The Colvin Center is a haven for those who look to train their bodies.
The expansive OSU recreational facility is a second home to hundreds of students, whether they are there to enjoy a game of basketball, take a run on a treadmill or lift weights.
On the average day in the Colvin, there are patrons working the free weights, treadmills and machines and a host of students doing a variety of activities.
There is also a Latino woman bench pressing with the men and working as hard as any guy around.
Her name is Marilyn Lopez, and when she isn’t training at the Colvin Center, she’s working as a bouncer at Eskimo Joe’s.
“There have only been four women bouncers since Joe’s started using bouncers, and I’m one of the two that actually worked out,” Lopez said. “They treat me just like the guys and I can definitely hold my own.”
That is just who Marilyn Lopez is: a woman not afraid or intimidated in what seems like a male-dominated world.
Lopez, a graduate student studying international trade and development, said she has been training for six years.
“After I joined a fire department my freshman year in college, they were the ones who wanted me to hit the gym and to hit the weights, so I started doing that,” Lopez said. “I just really fell in love with it, so I took a few weightlifting courses for my undergrad.”
Running is also one of Lopez’s favorite activities.
“I’m running the 12k leg of the Route 66 marathon in Tulsa here in a bit, and I hope to compete in a triathlon this spring,” Lopez said. “I love to swim and cycle as well, so I hope to do that.”
Lopez also said she had a passion for boxing at a younger age.
“I’ve been boxing since I was 17, but I just hit the heavy bag now,” Lopez said. “I got hit pretty good when I was 19, and I decided that I like my face too much and I didn’t want to do that in that way.
“I think a lot of the boys there in the gym are scared of me.”
Brian Whitacre, an assistant professor in agricultural economics who currently employs Lopez as a research assistant, said he had a strong reaction when he first met her.
“I actually met her in the gym, and that’s how we came to know each other and talk about this grant dealing with Hispanics and economics,” Whitacre said. “You can just tell when she is training that she is different from other girls.”
Whitacre, who has been body building for four years, said Lopez’s intensity is what makes her stand out.
“Her intensity level is so high, she trains like a guy,” Whitacre said. “She’s not concerned with looking pretty, she just goes out and trains at a very high level.”
Lopez said men who work out tend to have strong reactions when seeing her work out in the Colvin.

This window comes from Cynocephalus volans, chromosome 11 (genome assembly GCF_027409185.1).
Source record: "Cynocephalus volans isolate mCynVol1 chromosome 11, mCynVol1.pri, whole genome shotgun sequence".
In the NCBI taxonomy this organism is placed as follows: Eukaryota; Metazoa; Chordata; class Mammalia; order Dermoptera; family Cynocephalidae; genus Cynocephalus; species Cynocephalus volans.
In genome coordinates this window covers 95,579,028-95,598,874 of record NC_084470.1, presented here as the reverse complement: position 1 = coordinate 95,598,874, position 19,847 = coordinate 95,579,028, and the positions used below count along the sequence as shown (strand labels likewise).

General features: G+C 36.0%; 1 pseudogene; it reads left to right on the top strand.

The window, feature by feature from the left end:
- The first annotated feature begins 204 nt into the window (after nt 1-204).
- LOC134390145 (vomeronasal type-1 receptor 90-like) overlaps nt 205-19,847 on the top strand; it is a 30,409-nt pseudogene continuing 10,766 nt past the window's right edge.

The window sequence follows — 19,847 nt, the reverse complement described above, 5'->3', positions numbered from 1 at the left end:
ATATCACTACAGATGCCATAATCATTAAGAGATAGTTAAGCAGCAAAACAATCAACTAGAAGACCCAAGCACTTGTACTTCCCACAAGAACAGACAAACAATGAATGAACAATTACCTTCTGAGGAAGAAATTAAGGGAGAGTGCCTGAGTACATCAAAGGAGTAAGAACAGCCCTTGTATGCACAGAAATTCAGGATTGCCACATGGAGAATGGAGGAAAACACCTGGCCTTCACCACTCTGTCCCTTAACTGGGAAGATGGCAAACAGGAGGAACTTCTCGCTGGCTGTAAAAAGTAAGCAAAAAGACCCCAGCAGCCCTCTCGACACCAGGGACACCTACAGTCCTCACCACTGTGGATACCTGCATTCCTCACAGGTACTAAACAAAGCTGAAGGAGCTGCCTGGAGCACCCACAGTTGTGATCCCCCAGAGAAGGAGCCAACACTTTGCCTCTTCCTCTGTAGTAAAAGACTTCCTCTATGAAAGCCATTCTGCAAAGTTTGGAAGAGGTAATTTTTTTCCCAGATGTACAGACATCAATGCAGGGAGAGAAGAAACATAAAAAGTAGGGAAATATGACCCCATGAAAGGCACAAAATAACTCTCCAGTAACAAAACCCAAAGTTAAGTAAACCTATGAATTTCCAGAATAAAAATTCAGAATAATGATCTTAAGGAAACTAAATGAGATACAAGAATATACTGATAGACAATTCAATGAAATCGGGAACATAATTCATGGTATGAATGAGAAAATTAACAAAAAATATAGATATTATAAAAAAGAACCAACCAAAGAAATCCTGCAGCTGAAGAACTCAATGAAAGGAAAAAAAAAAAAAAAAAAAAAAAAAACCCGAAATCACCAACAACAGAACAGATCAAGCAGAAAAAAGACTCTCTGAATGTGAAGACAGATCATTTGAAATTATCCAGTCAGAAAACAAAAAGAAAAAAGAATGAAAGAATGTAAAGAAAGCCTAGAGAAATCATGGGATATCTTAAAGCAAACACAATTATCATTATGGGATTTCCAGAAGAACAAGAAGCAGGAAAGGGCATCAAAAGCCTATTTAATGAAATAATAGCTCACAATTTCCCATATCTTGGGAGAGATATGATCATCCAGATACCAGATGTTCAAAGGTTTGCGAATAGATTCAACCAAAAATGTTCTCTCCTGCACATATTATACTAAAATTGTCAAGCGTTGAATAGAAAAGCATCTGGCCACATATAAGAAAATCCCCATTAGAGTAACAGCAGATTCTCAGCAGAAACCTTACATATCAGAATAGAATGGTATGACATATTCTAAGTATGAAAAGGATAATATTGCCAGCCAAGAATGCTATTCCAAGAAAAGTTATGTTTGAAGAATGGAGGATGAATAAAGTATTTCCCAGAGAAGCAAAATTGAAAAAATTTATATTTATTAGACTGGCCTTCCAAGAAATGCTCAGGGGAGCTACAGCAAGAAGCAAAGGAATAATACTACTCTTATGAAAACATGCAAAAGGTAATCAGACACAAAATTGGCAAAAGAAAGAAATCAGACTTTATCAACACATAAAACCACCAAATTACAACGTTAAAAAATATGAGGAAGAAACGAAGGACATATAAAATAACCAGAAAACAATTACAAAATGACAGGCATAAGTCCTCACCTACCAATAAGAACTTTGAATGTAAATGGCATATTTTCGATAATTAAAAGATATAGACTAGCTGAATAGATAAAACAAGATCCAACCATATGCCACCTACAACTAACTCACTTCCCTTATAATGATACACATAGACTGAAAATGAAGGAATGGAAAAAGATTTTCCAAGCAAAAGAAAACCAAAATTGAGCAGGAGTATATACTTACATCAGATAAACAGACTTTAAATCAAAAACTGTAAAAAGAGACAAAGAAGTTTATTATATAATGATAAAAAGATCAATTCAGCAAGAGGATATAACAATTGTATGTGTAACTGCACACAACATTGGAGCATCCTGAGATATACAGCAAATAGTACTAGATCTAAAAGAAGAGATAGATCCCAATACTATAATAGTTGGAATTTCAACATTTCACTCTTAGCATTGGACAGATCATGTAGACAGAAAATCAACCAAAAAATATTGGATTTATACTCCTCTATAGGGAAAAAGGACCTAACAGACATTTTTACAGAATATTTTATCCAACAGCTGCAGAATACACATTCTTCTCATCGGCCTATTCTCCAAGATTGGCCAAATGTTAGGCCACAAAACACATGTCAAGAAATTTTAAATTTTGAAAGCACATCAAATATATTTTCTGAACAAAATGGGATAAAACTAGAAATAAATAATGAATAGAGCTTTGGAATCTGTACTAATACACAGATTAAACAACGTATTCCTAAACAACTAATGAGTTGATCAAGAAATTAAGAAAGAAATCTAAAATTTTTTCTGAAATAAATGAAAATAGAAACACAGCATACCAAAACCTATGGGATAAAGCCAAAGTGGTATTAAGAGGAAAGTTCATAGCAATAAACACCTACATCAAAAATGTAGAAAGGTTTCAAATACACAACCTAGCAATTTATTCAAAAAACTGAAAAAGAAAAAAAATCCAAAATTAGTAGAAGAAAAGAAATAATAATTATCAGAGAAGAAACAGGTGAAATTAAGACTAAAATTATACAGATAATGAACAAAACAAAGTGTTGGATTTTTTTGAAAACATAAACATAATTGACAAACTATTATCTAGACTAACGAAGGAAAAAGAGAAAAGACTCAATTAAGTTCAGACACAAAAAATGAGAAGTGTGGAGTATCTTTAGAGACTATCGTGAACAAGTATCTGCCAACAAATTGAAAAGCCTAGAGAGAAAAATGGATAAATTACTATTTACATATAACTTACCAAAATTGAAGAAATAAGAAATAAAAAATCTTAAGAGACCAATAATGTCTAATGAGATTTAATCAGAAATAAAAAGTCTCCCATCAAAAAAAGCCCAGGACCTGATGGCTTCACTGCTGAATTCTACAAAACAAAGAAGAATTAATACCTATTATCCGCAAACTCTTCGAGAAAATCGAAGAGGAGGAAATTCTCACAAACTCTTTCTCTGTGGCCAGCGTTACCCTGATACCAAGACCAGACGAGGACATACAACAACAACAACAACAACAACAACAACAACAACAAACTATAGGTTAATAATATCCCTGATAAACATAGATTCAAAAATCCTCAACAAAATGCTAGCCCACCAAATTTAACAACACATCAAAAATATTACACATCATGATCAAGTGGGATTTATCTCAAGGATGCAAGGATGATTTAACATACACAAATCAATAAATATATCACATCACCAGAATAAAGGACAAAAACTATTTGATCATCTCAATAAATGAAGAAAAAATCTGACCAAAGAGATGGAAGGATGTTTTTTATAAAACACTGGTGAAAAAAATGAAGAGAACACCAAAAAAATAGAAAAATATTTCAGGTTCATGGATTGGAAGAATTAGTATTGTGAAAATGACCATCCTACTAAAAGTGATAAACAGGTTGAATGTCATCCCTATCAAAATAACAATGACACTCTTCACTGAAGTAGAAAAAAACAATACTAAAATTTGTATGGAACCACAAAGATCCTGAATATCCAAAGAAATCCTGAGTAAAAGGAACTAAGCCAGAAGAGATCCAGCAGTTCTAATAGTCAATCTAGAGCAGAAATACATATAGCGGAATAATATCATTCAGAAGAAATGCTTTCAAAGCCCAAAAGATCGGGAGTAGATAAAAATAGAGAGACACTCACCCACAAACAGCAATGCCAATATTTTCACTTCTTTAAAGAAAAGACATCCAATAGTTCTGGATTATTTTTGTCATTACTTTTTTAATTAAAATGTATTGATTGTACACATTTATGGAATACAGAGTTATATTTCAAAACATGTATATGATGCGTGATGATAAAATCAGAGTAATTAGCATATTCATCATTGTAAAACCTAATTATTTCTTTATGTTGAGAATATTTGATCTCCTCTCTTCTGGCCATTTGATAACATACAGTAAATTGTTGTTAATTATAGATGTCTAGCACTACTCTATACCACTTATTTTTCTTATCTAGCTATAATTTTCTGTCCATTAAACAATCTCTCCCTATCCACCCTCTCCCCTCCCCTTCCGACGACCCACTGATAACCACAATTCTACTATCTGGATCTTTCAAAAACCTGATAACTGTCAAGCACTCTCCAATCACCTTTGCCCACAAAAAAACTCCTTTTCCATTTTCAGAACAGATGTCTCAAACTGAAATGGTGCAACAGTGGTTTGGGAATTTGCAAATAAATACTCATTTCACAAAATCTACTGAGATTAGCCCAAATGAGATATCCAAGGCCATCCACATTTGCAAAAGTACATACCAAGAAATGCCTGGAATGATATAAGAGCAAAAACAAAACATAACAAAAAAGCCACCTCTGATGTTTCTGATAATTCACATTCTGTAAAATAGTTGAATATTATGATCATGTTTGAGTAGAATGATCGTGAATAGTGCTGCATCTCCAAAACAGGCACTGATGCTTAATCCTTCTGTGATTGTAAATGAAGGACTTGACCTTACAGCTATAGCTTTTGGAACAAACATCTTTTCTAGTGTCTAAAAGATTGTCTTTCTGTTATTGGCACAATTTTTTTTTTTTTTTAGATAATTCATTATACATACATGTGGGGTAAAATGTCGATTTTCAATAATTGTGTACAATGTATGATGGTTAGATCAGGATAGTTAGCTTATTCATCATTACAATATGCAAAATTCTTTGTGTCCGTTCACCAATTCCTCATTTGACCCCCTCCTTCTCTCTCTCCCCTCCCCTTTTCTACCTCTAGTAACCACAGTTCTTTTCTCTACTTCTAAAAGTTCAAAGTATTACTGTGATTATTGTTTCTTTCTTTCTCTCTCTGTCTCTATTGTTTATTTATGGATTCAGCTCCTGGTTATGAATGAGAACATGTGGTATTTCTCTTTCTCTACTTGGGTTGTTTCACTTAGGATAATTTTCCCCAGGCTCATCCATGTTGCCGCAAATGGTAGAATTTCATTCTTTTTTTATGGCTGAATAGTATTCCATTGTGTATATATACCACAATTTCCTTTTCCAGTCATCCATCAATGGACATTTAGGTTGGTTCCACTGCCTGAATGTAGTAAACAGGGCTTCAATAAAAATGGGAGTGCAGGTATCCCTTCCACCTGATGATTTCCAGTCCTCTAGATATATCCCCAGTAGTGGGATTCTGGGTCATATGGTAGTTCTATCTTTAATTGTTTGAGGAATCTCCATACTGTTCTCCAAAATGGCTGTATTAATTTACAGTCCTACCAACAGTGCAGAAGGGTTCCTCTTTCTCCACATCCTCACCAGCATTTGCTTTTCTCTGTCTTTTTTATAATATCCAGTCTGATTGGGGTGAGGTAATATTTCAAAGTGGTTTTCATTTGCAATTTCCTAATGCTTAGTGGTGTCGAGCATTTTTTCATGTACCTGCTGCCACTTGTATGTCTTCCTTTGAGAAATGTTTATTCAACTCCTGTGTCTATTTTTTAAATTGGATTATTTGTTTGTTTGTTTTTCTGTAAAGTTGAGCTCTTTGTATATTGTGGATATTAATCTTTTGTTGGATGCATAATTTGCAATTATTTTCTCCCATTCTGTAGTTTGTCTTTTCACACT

“It’s usually just me and 40 guys, and I get stared at, I’m not going to lie,” Lopez said, laughing. “A lot of them now I see them so much we say ‘hi’ to each other and it’s a friendship/acquaintance type deal, but some of the other guys in there they see me lifting almost as much as they are, and then they see the muscle definition in my body, and they are taken aback. If I go to another gym that I am not familiar with, I get some good stares.”
Other women also have had strong reactions when seeing Lopez.
“They looked scared of me, mostly scared I would say — girls definitely get intimidated,” Lopez said. “Half the time, I want to go up to them and say something if their form isn’t right or they are working the wrong body parts and I can tell.
“I kind of want to say something, but I have this fear of them getting upset or angry, but if your form isn’t right, what is the point of coming to the gym?” she said.
Lopez said she believes a lot of the reactions to her are due to the culture of weightlifting.
“It’s not a culture for a woman to do that, especially sparring,” Lopez said. “A lot of the time it’s like ‘What are you doing?’ and I know what I am doing, so maybe that is what makes them not say anything to me.”
Lopez added that she is always friendly when people do come up to her and ask her questions.
“I’ve had girls and guys come up to me and ask me for advice and I always try to help them out,” Lopez said.
Lopez said her life has changed since she started training.
“It changed my lifestyle completely — about a year and a half ago I lost a tremendous amount of weight,” Lopez said. “I dropped about eight dress sizes or so, and once I realized how much more my body could do if I was eating healthier, I started seeing a tremendous difference.”
Lopez said her muscle mass increased because her body fat was diminishing.
She also said her love life has improved now that she trains her body.
“I have a lot more confidence I think, and I am now in a relationship with someone,” Lopez said. “And it’s not just dating, it’s a real relationship. Guys have definitely come up to me more.”
Lopez also had important advice for anyone looking to better their physical shape.
“I don’t think anyone wants to be out of shape, I just think people are intimidated by the work that goes into it,” Lopez said. “If anything, I’m an example that it’s doable and you can change.”